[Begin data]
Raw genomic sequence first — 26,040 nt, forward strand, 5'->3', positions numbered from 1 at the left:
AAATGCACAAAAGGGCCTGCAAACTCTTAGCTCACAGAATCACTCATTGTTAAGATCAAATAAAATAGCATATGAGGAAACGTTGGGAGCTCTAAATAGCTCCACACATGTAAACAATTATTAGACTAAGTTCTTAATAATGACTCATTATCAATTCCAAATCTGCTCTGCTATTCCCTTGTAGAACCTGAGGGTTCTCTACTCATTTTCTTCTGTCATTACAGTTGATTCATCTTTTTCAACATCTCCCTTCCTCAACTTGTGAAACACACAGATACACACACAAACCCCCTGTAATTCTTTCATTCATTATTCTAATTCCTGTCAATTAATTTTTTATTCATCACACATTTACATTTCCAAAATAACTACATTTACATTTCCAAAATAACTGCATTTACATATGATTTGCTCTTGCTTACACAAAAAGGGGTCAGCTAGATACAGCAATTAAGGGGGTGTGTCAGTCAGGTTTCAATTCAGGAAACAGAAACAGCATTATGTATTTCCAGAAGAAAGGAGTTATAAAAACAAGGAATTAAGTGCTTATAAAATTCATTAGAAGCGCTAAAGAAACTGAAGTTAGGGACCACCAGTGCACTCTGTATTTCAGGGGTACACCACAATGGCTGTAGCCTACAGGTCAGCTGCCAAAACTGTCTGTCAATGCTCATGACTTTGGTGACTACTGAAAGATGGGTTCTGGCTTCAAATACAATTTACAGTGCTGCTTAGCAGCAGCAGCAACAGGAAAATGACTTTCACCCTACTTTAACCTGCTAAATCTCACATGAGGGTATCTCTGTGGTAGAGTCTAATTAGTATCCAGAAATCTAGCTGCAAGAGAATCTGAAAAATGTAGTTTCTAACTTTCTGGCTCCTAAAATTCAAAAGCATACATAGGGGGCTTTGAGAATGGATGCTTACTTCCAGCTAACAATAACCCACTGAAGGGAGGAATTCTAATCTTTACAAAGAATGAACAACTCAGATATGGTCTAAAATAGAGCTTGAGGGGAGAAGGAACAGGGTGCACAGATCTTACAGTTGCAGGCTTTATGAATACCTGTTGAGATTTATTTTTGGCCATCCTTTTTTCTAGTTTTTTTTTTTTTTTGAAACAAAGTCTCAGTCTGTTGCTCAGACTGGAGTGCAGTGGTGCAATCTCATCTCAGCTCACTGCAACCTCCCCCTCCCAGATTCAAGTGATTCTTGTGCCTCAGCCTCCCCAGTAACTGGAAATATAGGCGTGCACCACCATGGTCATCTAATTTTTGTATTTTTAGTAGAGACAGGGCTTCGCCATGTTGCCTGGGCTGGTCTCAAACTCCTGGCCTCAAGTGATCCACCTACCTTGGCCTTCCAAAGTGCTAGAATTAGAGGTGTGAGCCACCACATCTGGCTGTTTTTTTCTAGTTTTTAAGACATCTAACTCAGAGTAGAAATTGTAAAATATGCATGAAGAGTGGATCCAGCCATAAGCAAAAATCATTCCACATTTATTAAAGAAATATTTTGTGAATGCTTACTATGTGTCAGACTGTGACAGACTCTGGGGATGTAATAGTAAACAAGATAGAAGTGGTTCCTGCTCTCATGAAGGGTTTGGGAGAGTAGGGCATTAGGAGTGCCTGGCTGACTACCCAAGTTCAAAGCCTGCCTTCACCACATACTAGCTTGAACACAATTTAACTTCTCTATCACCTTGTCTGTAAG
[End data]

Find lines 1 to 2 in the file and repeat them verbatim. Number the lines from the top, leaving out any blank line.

Raw genomic sequence first — 26,040 nt, forward strand, 5'->3', positions numbered from 1 at the left:
AAATGCACAAAAGGGCCTGCAAACTCTTAGCTCACAGAATCACTCATTGTTAAGATCAAATAAAATAGCATATGAGGAAACGTTGGGAGCTCTAAATAGCTCCACACATGTAAACAATTATTAGACTAAGTTCTTAATAATGACTCATTATCAATTCCAAATCTGCTCTGCTATTCCCTTGTAGAACCTGAGGGTTCTCTACTCATTTTCTTCTGTCATTACAGTTGATTCATCTTTTTCAACATCTCCCTTCCTCAACTTGTGAAACACACAGATACACACACAAACCCCCTGTAATTCTTTCATTCATTATTCTAATTCCTGTCAATTAATTTTTTATTCATCACACATTTACATTTCCAAAATAACTACATTTACATTTCCAAAATAACTGCATTTACATATGATTTGCTCTTGCTTACACAAAAAGGGGTCAGCTAGATACAGCAATTAAGGGGGTGTGTCAGTCAGGTTTCAATTCAGGAAACAGAAACAGCATTATGTATTTCCAGAAGAAAGGAGTTATAAAAACAAGGAATTAAGTGCTTATAAAATTCATTAGAAGCGCTAAAGAAACTGAAGTTAGGGACCACCAGTGCACTCTGTATTTCAGGGGTACACCACAATGGCTGTAGCCTACAGGTCAGCTGCCAAAACTGTCTGTCAATGCTCATGACTTTGGTGACTACTGAAAGATGGGTTCTGGCTTCAAATACAATTTACAGTGCTGCTTAGCAGCAGCAGCAACAGGAAAATGACTTTCACCCTACTTTAACCTGCTAAATCTCACATGAGGGTATCTCTGTGGTAGAGTCTAATTAGTATCCAGAAATCTAGCTGCAAGAGAATCTGAAAAATGTAGTTTCTAACTTTCTGGCTCCTAAAATTCAAAAGCATACATAGGGGGCTTTGAGAATGGATGCTTACTTCCAGCTAACAATAACCCACTGAAGGGAGGAATTCTAATCTTTACAAAGAATGAACAACTCAGATATGGTCTAAAATAGAGCTTGAGGGGAGAAGGAACAGGGTGCACAGATCTTACAGTTGCAGGCTTTATGAATACCTGTTGAGATTTATTTTTGGCCATCCTTTTTTCTAGTTTTTTTTTTTTTTTGAAACAAAGTCTCAGTCTGTTGCTCAGACTGGAGTGCAGTGGTGCAATCTCATCTCAGCTCACTGCAACCTCCCCCTCCCAGATTCAAGTGATTCTTGTGCCTCAGCCTCCCCAGTAACTGGAAATATAGGCGTGCACCACCATGGTCATCTAATTTTTGTATTTTTAGTAGAGACAGGGCTTCGCCATGTTGCCTGGGCTGGTCTCAAACTCCTGGCCTCAAGTGATCCACCTACCTTGGCCTTCCAAAGTGCTAGAATTAGAGGTGTGAGCCACCACATCTGGCTGTTTTTTTCTAGTTTTTAAGACATCTAACTCAGAGTAGAAATTGTAAAATATGCATGAAGAGTGGATCCAGCCATAAGCAAAAATCATTCCACATTTATTAAAGAAATATTTTGTGAATGCTTACTATGTGTCAGACTGTGACAGACTCTGGGGATGTAATAGTAAACAAGATAGAAGTGGTTCCTGCTCTCATGAAGGGTTTGGGAGAGTAGGGCATTAGGAGTGCCTGGCTGACTACCCAAGTTCAAAGCCTGCCTTCACCACATACTAGCTTGAACACAATTTAACTTCTCTATCACCTTGTCTGTAAG